Illinois gun store takes lawsuit to SCOTUS, various states face similar gun legislation lawsuits

by Jacob Fuller

Katie Kerekes, FISM News

Plaintiffs in an ongoing lawsuit challenging Illinois’ recently passed prohibitive gun legislation are asking the Supreme Court to issue an injunction against the law as the case moves through the appeal process.

House Bill 5471 was signed into law in January, prohibiting the “manufacture or possession of dozens of common rapid-fire rifles, pistols, and .50-caliber guns” and limiting the size of magazines, according to a previous report from FISM.

The lawsuit, filed by Naperville gun store owner Robert Bevis and other plaintiffs, originally challenged the city’s firearm and magazine ban but was amended to include the state legislation after it passed.

Following a ruling by U.S. district judge Virginia Kendall in favor of the city and state, and against a requested injunction, plaintiffs filed an injunction request Wednesday to Supreme Court Justice Amy Coney Barrett.

Calling the bill’s constitutionality into question, the motion cited the recent SCOTUS ruling in New York State Rifle and Pistol Association v. Bruen, which found that the Second Amendment protects all instruments that constitute bearable arms.

Despite this ruling, several lawsuits are pending in courts across the nation.

The state of Washington faces at least two lawsuits from gun rights groups following three gun control bills signed into law Tuesday by Democratic Governor Jay Inslee.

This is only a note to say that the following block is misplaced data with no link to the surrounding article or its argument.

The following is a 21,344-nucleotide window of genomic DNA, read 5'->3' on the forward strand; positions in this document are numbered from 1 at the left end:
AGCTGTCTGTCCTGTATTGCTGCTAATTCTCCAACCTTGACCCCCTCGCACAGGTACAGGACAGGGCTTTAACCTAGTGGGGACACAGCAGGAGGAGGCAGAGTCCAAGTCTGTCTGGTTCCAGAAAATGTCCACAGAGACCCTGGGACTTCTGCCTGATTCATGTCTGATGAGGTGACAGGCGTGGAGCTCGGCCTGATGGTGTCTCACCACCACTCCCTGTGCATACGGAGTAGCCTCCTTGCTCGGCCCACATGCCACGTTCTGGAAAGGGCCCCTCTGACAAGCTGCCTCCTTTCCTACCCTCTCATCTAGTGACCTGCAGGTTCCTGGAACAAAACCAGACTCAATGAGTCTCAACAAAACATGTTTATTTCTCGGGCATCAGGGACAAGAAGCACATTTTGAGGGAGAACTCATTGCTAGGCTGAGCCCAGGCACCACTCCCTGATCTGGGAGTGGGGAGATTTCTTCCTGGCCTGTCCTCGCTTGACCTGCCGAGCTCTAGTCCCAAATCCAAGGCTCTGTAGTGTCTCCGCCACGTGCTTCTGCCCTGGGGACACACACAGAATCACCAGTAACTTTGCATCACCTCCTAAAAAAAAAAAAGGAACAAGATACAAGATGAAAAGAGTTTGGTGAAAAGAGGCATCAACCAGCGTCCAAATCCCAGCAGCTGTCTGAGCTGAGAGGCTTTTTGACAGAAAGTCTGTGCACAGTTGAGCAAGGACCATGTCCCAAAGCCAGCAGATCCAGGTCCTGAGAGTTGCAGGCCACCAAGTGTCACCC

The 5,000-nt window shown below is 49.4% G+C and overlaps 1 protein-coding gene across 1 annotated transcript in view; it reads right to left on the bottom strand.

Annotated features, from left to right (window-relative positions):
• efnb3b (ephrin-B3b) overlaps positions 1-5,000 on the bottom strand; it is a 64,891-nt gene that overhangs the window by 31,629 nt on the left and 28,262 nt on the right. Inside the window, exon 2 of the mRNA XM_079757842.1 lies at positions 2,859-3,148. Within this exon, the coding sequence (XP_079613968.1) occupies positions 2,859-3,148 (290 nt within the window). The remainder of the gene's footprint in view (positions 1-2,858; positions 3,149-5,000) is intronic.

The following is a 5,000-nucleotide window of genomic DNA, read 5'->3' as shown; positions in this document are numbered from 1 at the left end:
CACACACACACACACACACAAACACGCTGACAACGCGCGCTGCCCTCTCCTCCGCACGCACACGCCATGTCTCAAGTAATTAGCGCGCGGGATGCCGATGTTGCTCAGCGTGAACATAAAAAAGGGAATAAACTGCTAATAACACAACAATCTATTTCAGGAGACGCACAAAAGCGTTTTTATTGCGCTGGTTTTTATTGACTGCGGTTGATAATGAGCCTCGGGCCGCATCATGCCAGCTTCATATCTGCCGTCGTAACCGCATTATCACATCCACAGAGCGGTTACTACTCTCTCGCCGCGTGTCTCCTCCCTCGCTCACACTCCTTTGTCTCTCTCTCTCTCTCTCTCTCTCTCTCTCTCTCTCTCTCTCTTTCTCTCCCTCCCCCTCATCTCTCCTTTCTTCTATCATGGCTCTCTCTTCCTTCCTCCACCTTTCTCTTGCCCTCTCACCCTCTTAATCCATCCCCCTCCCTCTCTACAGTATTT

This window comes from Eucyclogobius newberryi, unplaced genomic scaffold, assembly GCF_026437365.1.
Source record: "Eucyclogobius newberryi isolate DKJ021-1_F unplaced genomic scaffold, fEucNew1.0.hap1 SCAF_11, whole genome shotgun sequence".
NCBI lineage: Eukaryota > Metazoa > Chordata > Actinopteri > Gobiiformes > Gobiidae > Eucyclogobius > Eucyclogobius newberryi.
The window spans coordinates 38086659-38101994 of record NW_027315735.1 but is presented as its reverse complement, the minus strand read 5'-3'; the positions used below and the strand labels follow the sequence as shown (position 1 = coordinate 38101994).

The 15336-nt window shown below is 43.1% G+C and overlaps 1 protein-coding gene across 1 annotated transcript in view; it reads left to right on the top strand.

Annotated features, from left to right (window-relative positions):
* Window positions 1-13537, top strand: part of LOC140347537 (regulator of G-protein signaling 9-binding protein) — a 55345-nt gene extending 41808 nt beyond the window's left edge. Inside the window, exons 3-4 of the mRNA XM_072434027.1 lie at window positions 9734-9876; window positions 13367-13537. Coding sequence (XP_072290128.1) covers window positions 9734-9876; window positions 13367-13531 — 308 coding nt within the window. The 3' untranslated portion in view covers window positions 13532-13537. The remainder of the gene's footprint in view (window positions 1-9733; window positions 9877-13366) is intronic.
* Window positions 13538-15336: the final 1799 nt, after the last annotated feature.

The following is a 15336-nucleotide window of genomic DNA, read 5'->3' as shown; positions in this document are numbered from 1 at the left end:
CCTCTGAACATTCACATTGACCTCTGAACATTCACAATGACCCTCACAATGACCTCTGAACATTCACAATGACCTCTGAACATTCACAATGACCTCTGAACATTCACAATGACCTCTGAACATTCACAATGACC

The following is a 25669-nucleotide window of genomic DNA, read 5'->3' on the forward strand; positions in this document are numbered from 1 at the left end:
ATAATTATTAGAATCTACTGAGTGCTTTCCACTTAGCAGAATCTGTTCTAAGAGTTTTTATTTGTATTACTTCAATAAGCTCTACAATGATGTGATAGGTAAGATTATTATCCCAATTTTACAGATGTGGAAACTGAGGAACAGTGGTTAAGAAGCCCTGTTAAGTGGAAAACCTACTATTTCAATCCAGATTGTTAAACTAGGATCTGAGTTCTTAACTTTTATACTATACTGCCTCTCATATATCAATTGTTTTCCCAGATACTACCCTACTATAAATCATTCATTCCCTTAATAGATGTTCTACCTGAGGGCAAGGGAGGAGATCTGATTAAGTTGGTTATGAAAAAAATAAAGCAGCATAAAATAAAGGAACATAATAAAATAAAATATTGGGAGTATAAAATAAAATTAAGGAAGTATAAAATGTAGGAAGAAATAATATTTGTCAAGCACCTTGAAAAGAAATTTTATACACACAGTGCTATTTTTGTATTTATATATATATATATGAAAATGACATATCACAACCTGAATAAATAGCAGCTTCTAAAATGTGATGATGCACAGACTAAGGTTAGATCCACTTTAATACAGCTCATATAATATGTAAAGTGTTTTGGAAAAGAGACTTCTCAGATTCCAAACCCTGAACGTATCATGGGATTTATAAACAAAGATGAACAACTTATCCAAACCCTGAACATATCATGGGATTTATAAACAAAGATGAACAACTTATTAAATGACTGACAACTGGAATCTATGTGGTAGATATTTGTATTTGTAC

Similar to the Illinois legislation, House Bill 1240 bans “the manufacturing and sale of dozens of types of semiautomatic rifles,” according to the Daily Wire.

“This new law is blatantly unconstitutional. The Supreme Court long ago ruled that states cannot ban firearms that are in common use,” said Aoibheann Cline, director of the NRA’s lobbying operations in Washington state.

Passed alongside HB1240 were HB1143 and SB5078, the latter of which gives the Washington Attorney General power to “punish gun manufacturers for criminal misuse of their product.”

Gun rights activists maintain such legislation serves to disproportionately penalize law-abiding citizens and fails to properly deter criminal activity.

Founder and Executive Vice President of the Second Amendment Foundation Alan Gottlieb accused the state of criminalizing the semiautomatic rifle, which he argues is “a common and important means of self-defense.”

“The state has put politics ahead of constitutional rights, and is penalizing law-abiding citizens while this legislation does nothing to arrest and prosecute criminals who misuse firearms in defiance of all existing gun control laws.”